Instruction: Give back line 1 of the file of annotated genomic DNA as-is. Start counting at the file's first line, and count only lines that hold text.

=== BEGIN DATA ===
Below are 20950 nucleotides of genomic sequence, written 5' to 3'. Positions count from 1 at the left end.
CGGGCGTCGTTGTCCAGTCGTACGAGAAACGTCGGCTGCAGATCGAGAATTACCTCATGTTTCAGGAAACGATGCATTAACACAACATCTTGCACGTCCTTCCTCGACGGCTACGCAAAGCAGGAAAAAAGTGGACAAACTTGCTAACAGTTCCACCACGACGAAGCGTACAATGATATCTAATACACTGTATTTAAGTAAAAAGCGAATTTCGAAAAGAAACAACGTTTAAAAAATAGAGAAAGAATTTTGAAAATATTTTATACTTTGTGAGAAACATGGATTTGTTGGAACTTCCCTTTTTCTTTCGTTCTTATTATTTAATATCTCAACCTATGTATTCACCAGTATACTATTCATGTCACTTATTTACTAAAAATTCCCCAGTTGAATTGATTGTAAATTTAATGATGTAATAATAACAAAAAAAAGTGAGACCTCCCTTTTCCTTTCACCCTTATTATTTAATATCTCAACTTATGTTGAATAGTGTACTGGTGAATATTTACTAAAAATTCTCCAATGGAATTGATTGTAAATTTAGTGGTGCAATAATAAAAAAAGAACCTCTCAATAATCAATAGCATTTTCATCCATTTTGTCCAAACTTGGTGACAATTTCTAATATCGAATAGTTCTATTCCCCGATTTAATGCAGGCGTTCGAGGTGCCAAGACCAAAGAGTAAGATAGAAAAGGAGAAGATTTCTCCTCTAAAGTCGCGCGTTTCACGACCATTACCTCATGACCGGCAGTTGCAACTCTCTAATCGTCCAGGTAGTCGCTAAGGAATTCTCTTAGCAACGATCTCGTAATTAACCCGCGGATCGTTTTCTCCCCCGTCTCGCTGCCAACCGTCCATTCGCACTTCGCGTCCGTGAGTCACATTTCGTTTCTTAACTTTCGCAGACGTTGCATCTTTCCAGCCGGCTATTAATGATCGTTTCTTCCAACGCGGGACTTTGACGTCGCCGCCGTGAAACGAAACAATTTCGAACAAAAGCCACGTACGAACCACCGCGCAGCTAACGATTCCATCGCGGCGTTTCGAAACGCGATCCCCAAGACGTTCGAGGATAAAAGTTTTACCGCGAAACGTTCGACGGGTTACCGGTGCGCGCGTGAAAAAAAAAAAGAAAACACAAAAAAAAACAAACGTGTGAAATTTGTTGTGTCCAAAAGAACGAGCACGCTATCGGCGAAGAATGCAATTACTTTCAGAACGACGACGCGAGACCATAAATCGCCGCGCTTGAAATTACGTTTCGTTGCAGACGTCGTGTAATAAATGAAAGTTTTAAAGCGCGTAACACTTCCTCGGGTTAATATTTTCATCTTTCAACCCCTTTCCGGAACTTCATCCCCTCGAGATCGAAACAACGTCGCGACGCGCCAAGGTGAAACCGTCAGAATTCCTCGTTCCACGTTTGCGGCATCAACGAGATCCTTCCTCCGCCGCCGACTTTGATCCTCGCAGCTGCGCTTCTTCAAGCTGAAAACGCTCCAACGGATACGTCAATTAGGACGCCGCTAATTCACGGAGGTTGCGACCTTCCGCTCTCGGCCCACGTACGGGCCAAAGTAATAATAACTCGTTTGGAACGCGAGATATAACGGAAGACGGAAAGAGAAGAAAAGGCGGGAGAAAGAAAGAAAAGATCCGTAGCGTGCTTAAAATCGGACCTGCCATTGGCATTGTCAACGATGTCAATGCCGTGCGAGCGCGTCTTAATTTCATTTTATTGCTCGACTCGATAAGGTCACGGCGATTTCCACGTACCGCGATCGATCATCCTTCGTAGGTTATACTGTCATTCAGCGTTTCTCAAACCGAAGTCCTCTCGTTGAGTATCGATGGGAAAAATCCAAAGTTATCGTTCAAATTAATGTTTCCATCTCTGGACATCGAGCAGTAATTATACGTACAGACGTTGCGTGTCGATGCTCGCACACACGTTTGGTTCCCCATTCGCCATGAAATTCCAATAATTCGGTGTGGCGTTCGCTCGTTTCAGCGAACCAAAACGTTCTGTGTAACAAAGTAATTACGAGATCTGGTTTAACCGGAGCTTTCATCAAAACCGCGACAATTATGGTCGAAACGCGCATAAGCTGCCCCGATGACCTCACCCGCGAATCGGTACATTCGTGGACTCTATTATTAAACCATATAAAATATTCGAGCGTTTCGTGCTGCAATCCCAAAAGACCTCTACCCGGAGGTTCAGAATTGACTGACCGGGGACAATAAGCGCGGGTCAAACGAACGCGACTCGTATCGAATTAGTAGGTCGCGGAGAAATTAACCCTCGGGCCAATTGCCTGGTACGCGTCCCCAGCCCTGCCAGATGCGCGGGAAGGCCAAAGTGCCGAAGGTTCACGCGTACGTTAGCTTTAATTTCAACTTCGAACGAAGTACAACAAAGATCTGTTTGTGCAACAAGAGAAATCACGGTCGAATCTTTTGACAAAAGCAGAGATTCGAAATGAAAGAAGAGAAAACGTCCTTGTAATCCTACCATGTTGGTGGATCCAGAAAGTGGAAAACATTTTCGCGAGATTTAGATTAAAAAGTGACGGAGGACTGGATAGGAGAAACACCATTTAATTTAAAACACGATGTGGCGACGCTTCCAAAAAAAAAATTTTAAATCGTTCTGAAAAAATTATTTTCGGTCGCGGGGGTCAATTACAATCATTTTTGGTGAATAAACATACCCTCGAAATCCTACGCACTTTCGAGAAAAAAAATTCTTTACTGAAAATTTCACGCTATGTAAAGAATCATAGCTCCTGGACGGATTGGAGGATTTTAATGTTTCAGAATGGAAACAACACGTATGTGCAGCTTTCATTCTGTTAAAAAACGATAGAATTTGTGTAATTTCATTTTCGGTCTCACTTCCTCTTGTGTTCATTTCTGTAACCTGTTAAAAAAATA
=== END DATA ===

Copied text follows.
Below are 20950 nucleotides of genomic sequence, written 5' to 3'. Positions count from 1 at the left end.